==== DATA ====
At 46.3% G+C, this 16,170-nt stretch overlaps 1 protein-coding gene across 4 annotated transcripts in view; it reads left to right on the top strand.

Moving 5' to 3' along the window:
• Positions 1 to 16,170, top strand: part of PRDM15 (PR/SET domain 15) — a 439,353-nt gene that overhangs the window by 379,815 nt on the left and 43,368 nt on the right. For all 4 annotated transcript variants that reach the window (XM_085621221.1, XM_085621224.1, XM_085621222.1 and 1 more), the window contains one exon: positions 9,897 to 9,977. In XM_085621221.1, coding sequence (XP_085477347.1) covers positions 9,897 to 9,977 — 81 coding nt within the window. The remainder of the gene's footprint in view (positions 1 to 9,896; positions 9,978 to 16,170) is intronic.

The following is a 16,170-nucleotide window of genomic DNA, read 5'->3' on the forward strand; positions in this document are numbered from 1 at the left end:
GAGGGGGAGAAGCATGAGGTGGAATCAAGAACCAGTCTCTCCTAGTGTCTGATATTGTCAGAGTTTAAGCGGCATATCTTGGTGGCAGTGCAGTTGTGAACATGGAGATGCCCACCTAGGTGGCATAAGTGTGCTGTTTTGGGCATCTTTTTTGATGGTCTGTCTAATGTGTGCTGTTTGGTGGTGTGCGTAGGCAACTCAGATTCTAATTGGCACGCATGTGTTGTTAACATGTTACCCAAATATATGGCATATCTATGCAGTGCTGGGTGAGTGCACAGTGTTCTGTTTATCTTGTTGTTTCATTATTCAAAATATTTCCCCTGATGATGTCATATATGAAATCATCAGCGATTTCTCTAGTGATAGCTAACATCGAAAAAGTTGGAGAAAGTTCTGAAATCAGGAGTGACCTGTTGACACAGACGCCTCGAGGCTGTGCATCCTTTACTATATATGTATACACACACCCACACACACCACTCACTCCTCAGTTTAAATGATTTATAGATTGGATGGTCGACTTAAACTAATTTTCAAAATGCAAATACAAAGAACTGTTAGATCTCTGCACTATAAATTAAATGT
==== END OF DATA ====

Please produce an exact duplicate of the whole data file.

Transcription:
At 46.3% G+C, this 16,170-nt stretch overlaps 1 protein-coding gene across 4 annotated transcripts in view; it reads left to right on the top strand.

Moving 5' to 3' along the window:
• Positions 1 to 16,170, top strand: part of PRDM15 (PR/SET domain 15) — a 439,353-nt gene that overhangs the window by 379,815 nt on the left and 43,368 nt on the right. For all 4 annotated transcript variants that reach the window (XM_085621221.1, XM_085621224.1, XM_085621222.1 and 1 more), the window contains one exon: positions 9,897 to 9,977. In XM_085621221.1, coding sequence (XP_085477347.1) covers positions 9,897 to 9,977 — 81 coding nt within the window. The remainder of the gene's footprint in view (positions 1 to 9,896; positions 9,978 to 16,170) is intronic.

The following is a 16,170-nucleotide window of genomic DNA, read 5'->3' on the forward strand; positions in this document are numbered from 1 at the left end:
GAGGGGGAGAAGCATGAGGTGGAATCAAGAACCAGTCTCTCCTAGTGTCTGATATTGTCAGAGTTTAAGCGGCATATCTTGGTGGCAGTGCAGTTGTGAACATGGAGATGCCCACCTAGGTGGCATAAGTGTGCTGTTTTGGGCATCTTTTTTGATGGTCTGTCTAATGTGTGCTGTTTGGTGGTGTGCGTAGGCAACTCAGATTCTAATTGGCACGCATGTGTTGTTAACATGTTACCCAAATATATGGCATATCTATGCAGTGCTGGGTGAGTGCACAGTGTTCTGTTTATCTTGTTGTTTCATTATTCAAAATATTTCCCCTGATGATGTCATATATGAAATCATCAGCGATTTCTCTAGTGATAGCTAACATCGAAAAAGTTGGAGAAAGTTCTGAAATCAGGAGTGACCTGTTGACACAGACGCCTCGAGGCTGTGCATCCTTTACTATATATGTATACACACACCCACACACACCACTCACTCCTCAGTTTAAATGATTTATAGATTGGATGGTCGACTTAAACTAATTTTCAAAATGCAAATACAAAGAACTGTTAGATCTCTGCACTATAAATTAAATGT